The kind of education that the Oxbridge universities provide is also very different from what students at the ENA receive. While Oxford and Cambridge were founded in the Middle Ages to educate monks, the ENA came in to being in 1945 to train civil servants. The impact of this is that students at Oxford get an academic education that is meant to equip them to grapple with intellectual questions. The ENA, by contrast, is much more vocationally orientated aiming to tell its students how to make the trains run on time. It is telling that the ENA does not describe itself as a University but as a school of administration. What this means in practice is that when Oxbridge graduates end up running a government department they will not approach it the way that there Alma Matter taught them to but in a way that is as individual as they are.

It needs to be born in mind that while it is possible to ascribe to ENA a particular political outlook, a sort of soft corporatism, it is impossible to do so for Oxbridge graduates. Margaret Thatcher, Tony Blair and Tony Benn all went to Oxford and can hardly be described as sharing a single world view.

Finally, we need to bear in mind that there is a big difference in what life is actually like for graduates of the different institutions. ENA alumni enjoy a quasi-legal monopoly over ‘category A’ placements in the civil service. While many civil service fast streamers are Oxbridge graduates, it would not be unusual to find people from other universities in the program as well. Naturally around 75% of ENA graduates go into the French civil service. The situation at Oxford and Cambridge is very different with graduates going into a vast range of different professions and do not monopolising any single one.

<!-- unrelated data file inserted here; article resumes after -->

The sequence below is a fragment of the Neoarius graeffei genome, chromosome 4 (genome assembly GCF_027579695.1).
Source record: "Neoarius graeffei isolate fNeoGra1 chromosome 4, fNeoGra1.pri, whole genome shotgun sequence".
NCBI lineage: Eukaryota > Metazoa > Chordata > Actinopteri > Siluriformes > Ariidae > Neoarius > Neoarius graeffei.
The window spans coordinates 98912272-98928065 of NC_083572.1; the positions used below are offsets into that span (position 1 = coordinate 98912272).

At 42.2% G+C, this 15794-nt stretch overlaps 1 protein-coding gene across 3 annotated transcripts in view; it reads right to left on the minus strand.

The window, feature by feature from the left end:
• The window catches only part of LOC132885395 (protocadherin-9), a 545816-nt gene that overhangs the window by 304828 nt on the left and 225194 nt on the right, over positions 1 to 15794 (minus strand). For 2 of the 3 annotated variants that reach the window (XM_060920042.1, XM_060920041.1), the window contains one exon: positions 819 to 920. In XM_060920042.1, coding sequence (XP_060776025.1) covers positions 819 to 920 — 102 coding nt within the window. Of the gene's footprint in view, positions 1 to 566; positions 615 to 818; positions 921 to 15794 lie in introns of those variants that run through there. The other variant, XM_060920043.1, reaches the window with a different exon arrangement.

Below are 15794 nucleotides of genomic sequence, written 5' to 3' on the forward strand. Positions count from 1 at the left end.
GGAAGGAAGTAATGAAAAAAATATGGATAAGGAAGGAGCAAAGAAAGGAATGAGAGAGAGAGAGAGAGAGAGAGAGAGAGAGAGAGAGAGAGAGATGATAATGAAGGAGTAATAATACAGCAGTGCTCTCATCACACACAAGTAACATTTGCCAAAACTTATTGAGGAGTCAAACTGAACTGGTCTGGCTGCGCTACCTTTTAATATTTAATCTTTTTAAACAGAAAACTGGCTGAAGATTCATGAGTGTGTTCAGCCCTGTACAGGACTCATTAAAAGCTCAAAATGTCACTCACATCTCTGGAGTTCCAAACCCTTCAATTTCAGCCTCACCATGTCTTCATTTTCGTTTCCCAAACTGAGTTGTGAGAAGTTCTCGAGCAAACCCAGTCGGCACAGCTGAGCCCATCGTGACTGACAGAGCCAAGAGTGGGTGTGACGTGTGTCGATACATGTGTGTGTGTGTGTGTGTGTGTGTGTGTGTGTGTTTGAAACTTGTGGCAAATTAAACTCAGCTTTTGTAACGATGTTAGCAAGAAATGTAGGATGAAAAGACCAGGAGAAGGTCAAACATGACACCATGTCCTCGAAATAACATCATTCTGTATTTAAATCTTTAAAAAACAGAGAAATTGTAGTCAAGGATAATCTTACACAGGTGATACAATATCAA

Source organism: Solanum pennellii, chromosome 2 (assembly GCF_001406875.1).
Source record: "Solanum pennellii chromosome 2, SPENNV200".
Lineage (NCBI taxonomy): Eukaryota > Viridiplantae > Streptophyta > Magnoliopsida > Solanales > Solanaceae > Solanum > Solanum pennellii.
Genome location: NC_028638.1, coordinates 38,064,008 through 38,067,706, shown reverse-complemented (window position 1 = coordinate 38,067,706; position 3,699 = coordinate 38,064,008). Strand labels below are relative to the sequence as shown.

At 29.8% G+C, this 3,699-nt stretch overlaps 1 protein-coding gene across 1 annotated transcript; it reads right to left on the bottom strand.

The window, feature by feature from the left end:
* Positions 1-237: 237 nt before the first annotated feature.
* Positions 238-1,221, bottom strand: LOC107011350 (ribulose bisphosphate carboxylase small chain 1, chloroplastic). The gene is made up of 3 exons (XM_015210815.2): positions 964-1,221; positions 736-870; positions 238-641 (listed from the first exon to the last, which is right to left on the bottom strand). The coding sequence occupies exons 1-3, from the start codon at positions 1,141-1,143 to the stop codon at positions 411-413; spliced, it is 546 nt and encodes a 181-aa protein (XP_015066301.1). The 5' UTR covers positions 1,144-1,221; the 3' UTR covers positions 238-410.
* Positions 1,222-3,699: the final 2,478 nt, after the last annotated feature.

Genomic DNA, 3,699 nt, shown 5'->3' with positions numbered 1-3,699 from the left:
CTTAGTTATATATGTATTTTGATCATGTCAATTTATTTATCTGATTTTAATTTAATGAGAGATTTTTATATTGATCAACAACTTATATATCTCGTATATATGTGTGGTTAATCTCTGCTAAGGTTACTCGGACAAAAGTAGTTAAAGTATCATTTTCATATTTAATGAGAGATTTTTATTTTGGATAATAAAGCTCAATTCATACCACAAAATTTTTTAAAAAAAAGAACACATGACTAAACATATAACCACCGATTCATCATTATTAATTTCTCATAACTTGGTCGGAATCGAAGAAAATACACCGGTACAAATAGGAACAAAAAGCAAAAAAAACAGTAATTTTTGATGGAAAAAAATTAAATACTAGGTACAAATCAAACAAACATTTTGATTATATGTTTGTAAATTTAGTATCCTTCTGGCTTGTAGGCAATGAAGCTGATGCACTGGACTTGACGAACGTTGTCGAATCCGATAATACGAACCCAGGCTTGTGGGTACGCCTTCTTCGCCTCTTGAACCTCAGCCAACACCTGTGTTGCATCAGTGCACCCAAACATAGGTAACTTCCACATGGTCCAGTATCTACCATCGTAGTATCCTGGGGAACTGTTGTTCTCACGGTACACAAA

Oxford and Cambridge make a positive contribution to public life in a way that sadly the ENA simply doesn’t. Oxbridge has a long history and with luck will survive long into the future. The ENA has a much shorter history that should not be allowed to get any longer.


Edis said...

The ENA is however only one of the 'Grandes Ecoles'. Others include the 'Ecole Polytechnique' and the various ramifications of the 'Ecole Normale Superior'.

There are centuries of tradition in this fostering of a technical and administrative elite which stays in control despite what the political tides bring. It allows France to be governed in a certain top-down way with support for long-term projects. Part of the European problem is that France (under no matter what government) tries to create an Europe that can be controlled in the way France is, preferably by French-Trained experts.

Tristan said...

We seem to have a hangup about elite Universities.

We seem to be ashamed of academic excellence.

This is a great shame, and reflects badly upon our culture.

And its not as if Oxbridge don't bend over backwards to get diverse students, the problem is the state education system is failing too many people at a lower level.

Also, Oxbridge are no longer always the top for some subjects. Many consider Warwick Mathematics to be better than Oxford, and Imperial is up with both on Engineering.

(Declaration of interest: I went to Cambridge, which is obviously the best ;) )